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March 21, 2003 - Image 41

Resource type:
The Detroit Jewish News, 2003-03-21

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Reform-Renewal rabbi uses

storytelling as a conduit

to spirituality.

Shir Tikvah Rabbi Arnie Sleutelberg and scholar-in-residence Rabbi Mitchell Chefitz.

Staff-Writer/Copy Editor


habbat services at Congregation Shir
Tikvah the weekend of March 7-8 were
non-traditional — even for this most
experimental of Detroit's Reform congrega-

"We're trying to become a community of learners
— that's our goal," said board member Iry Wengrow

of Troy. "Not doing things traditionally is our cus-
Leading Shabbat morning services was Rabbi
Mitchell Chefitz, who has pursued the religious
applications of storytelling and meditation through-
out his 25 years on the pulpit.
He's also the author of two novels about the work
of a storytelling, truth-seeking rabbi: The Seventh
Telling: The Kabbalah of Moshe Katan and The

Thirty-Third Hour: The Torah of Moshe Katan.
Shir Tikvah Rabbi
Arnie Sleutelberg met
Rabbi Chefitz through
the Jewish Renewal
movement. The Troy
Reform congregation,
which has about 350
member families,
added a Renewal affil-
iation in 2001.
"Rabbi Chefitz's style
is grandfatherly, liter-
ate, passionate," said
Shir Tikvah president
David Berkal of Lake
Orion. "He speaks in
stories; he's able to give
a message without
your really knowing."
From 1980-2002,
Rabbi Chefitz — who
prefers to be called
Rabbi Chefitz explains the power of storytelling.

Mitch — led the Havurah of South Florida, a
multi-stream fellowship offering a variety of oppor-
tunities for learning Torah, Talmud and Kabbalah.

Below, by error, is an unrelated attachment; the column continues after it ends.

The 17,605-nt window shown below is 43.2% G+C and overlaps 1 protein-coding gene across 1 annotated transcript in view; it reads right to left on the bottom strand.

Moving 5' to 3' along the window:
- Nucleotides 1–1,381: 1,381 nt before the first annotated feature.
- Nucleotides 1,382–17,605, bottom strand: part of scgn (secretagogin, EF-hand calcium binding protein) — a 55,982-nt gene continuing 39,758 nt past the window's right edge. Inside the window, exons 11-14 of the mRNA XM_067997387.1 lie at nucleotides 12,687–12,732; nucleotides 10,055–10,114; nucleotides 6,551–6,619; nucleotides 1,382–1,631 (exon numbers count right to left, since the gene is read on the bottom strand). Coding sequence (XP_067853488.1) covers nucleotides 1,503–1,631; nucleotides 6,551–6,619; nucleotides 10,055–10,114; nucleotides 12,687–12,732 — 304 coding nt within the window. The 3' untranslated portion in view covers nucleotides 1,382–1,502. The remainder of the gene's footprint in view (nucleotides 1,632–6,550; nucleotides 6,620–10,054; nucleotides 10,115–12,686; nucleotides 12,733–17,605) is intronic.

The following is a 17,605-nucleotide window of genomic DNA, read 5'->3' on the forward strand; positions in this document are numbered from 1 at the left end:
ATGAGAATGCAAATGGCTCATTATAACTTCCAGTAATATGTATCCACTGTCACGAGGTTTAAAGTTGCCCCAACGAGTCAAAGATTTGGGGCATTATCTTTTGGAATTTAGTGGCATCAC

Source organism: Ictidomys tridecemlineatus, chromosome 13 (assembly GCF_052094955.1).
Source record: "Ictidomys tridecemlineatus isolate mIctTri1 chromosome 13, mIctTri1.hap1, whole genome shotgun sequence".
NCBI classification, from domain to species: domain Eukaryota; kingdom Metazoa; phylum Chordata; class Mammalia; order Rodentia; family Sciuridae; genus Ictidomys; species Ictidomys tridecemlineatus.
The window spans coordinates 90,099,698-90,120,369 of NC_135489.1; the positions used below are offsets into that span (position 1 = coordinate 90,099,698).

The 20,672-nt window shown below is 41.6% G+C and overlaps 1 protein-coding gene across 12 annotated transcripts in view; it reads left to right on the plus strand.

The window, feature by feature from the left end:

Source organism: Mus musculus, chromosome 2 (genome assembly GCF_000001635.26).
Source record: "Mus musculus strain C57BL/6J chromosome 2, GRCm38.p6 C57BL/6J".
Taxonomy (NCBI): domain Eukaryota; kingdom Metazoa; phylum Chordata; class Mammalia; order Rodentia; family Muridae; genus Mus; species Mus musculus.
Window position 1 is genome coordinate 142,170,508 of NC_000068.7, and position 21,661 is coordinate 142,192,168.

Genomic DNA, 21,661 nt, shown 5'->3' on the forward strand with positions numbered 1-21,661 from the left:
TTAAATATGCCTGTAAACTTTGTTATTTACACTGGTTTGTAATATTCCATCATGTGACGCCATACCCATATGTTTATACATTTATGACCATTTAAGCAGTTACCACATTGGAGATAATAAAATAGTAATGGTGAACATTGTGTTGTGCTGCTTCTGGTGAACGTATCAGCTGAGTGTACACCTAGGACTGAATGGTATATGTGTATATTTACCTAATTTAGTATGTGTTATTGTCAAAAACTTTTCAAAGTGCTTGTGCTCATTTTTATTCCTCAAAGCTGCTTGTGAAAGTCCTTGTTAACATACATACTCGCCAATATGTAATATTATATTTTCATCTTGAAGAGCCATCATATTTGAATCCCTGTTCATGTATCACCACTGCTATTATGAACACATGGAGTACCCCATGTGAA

In April 2002, he took over the rabbinate of
Temple Israel of Greater Miami, an 80-year-old
Reform congregation whose membership had dwin-
dled from a high of 2,000 members to some 400. So
far, the synagogue has grown by about 50 members,
said Rabbi Chefitz, a Massachusetts of Technology
graduate who received his ordination from Hebrew
Union College-Jewish Institute of Religion.
"You can feel the life pulsing in it again," he said
of the inner-city congregation, founded in the 1920s
by members of Miami's German-Jewish community.
Rabbi Chefitz said he is not building synagogue
membership traditionally, "from the children up."
Instead, he works with adult members to bring a
greater understanding of the mysticism and spiritu-
ality he feels are inherent to meaningful Judaism.
While he has kept the traditional English-based
Reform service at 8 p.m. every Friday, he has insti-
tuted a 6 p.m. service, "without prayer books, filled
with niggunim [wordless chants], leading into a
meditation on the Torah."
This was the kind of ceremony Rabbi Chefitz led
Saturday, March 8, at Shir Tikvah. Members of the
congregation contributed words to personalized bra-
chot (blessings); they joined in wordless chanting
and davening and gathered on the bimah to recite
the traditional prayers over the Torah in unison.

MIRACLES on page 42




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